Announcements of new builds will be made on the opensuse-factory mailing list.

The beta Leap builds feature an all new fresh look, the Linux Long-Term-Support Kernel (LTS)  4.12* Kernel and users can test out KDE’s next LTS release of Plasma 5.12.

One bigger update remains to be integrated, wrote release manager Ludwig Nussel; that being rpm 4.14 that was released in openSUSE Tumbleweed just two weeks ago.

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Help Wanted: openSUSE Review Team

August 28th, 2013 by

Package review image

The openSUSE Review Team is interested in adding 1 to 2 new members to the team.  This person will review submissions to opnSUSE Factory that will improve the quality of the product and add great new functionality to the already awesome openSUSE distribution.  Details of the tasks performed by the members of the Review Team can be seen on the openSUSE Review Team wiki page and the associated openSUSE Factory Submissions portal.

Ideally we want to add a non-SUSE employee from the community, but all qualified candidates will be considered.  (Dominique “Dimstar” Leuenberger would really appreciate some more non-SUSE folks on the team.  Who can blame him?!)

A qualified candidate would display the following characteristics:

a) works well with the Review Team and the openSUSE (and greater Linux) community
b) considerable expertise with RPM packaging
c) considerable expertise with openSUSE packaging methods and standards
d) reasonable awareness of Linux security concerns
e) an appreciation for quality controls and the value of solid, quality software
f) an availability to routinely perform these tasks for the community.  Typically a few hours per week divided over several days during the week.
g) willing to apply the rules to everybody; primary goal is to safeguard quality, not friendship :)    You’re even allowed to decline coolo’s request!

Applications will be considered until 9 September 2013.

If you’re interested, please send email to the Review Team via review@opensuse.org.  In your email, tell a little about yourself, particularly about the “a” through “g” qualifications listed above.

Oh, and don’t forget to have fun.

openSUSE Announces First Public Release of openQA

October 11th, 2011 by

The openSUSE Project announces the 1.0 release of the unique cross-distribution-capable, fully automated testing framework openQA. openQA is the only comprehensive testing tool which can run tests on every level of the OS, from core functionality like the bootloader and booting the kernel up to testing applications like Firefox and LibreOffice. It shows the results in a convenient web interface and allows testers to see screenshots and even videos of the issues found. openQA is used to run nightly tests of the ‘Factory’ development repository for the upcoming openSUSE 12.1 release. openQA is available under the GPL version 2 or later.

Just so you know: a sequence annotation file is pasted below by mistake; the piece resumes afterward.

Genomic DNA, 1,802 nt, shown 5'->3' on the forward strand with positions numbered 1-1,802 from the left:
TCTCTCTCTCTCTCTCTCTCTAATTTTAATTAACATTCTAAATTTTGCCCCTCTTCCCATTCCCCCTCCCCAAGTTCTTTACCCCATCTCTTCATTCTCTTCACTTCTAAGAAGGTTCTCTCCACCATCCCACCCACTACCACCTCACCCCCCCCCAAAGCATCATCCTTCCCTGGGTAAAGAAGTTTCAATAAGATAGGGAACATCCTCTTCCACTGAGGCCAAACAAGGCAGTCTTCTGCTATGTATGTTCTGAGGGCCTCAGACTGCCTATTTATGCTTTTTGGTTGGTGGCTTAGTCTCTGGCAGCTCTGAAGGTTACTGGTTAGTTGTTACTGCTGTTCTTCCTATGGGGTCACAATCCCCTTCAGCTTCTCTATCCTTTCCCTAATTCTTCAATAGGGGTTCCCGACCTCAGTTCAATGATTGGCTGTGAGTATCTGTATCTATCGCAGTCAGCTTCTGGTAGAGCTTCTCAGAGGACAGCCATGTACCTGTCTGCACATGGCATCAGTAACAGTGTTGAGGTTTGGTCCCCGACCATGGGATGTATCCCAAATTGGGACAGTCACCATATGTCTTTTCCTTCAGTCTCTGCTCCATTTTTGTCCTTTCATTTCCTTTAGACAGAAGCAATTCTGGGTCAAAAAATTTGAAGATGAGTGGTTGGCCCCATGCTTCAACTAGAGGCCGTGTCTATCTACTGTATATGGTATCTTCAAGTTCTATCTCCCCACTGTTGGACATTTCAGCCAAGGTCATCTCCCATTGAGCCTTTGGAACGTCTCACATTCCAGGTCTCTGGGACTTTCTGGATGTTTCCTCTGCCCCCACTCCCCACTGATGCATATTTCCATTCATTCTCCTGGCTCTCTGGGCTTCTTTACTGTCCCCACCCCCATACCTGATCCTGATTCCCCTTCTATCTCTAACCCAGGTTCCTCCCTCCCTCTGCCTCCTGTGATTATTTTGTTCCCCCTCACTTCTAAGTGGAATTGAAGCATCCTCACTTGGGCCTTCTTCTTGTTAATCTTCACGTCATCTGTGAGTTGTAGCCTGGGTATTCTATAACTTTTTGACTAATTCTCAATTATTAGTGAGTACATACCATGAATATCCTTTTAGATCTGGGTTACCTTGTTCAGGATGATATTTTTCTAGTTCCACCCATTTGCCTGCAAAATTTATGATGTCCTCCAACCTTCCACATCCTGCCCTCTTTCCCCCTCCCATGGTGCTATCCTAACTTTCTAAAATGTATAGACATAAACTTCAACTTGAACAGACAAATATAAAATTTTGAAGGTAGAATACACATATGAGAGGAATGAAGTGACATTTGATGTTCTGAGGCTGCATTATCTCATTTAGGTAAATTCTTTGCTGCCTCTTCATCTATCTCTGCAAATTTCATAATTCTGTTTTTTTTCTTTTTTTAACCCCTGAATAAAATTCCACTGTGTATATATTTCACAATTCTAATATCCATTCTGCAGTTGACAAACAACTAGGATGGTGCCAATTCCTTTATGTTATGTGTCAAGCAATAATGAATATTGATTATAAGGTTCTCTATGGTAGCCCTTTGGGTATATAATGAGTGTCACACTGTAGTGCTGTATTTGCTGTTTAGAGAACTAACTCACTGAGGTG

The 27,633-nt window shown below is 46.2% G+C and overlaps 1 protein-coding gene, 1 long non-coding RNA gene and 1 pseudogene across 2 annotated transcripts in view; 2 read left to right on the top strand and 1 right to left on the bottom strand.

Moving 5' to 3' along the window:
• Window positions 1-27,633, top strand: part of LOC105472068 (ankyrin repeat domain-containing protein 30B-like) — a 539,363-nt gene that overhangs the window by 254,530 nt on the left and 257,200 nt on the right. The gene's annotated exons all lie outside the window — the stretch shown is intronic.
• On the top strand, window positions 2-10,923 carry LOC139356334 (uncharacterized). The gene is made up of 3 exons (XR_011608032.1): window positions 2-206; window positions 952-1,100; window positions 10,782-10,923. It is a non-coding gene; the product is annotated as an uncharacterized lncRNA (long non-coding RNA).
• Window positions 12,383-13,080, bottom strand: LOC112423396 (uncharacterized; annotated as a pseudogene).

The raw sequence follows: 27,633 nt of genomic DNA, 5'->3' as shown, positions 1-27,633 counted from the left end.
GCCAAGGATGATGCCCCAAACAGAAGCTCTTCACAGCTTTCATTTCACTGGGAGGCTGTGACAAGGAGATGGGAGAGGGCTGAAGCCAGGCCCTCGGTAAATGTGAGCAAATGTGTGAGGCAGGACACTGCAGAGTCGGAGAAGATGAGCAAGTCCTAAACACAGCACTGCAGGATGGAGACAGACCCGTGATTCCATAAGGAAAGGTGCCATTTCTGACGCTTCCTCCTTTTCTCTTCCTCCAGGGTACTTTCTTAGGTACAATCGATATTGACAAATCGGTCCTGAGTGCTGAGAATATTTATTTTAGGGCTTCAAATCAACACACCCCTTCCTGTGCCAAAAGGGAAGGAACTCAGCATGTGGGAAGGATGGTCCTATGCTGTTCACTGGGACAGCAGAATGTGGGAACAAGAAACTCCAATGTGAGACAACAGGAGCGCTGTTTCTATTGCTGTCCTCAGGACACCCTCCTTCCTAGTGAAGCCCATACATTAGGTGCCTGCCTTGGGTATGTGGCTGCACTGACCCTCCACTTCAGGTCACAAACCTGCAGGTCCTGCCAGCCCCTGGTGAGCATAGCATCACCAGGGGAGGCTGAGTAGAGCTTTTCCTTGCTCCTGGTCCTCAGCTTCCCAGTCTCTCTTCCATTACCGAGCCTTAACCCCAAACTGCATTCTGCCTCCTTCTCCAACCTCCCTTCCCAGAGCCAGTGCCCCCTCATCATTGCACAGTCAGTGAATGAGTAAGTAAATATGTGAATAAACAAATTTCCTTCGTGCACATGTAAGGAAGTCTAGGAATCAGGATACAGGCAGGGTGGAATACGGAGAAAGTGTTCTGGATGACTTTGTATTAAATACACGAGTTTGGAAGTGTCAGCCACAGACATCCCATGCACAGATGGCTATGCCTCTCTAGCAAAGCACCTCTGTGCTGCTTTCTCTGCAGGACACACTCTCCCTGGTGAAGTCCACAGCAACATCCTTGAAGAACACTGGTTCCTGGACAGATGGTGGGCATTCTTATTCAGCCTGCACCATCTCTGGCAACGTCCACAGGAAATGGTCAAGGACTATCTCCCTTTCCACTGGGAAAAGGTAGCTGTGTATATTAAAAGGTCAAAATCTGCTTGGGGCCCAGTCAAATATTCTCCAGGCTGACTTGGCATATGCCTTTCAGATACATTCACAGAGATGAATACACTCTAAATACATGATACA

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Open-Bugs-Day on Sunday the 20th of February

February 16th, 2011 by

As you all know, we’re closing in on the Final Release of openSUSE 11.4…

and so in this last window for bug-fixing we need your help! The testing team is looking for volunteers to help with bugs in bugzilla on the Open-Bugs-Day at Sunday the 20th of February. Participants are going through the bugs that currently exist for 11.4 in bugzilla, close what is fixed and confirm what still needs some work. It’s all part of a final push for a great 11.4 release, with us clearing out what is fixed, the developers can focus their energies on fixing bugs instead of clicking around in bugzilla! We will meet, hang out and coordinate during the Open-Bugs-Day in the IRC channel #opensuse-testing on the Freenode network and anyone using openSUSE is welcome to help. Read on to learn more about how you can make a difference.

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openSUSE Weekly News, Issue 130 is out!

July 3rd, 2010 by
We are pleased to Announce our new openSUSE Weekly News, Issue 130!

openSUSE 11.3 Milestone 3 is out!

March 15th, 2010 by

Geeko at work

The third of seven scheduled milestone releases for 11.3 was completed and released on schedule. Milestone 3 focuses on using GCC 4.5 as the default compiler, leaving a great deal of the work in the hands of the openSUSE Build Service after a few issues (such as kernel panics) were resolved.

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Status Update: openSUSE 11.1 beta 3

October 19th, 2008 by

A quick status update on openSUSE 11.1 beta 3. The DVD installation ISOs were not complete by Friday night, and only the x86 live CDs have built correctly — the x86_64 images are too large to fit on CD-R media. Building the distro was not finished until end of business (EOB) Nuremberg time.

The team will try another test build Monday morning and see what the state of the build is. If those work well, we should be able to push out a release Tuesday. Otherwise beta 4 will be delayed further and we will provide further updates.

We’re sorry for the delays, but we are more interested in pushing out a usable beta 3 release than rushing something out the door that isn’t suitable for widespread testing. The core strategy of the microsoft dynamics crm 2013 mb2-701 certification exam revolves around the concept of bringing buy essay reply the denouement to the it students

Development Release: openSUSE 11.1 Beta 1 Now Available

September 20th, 2008 by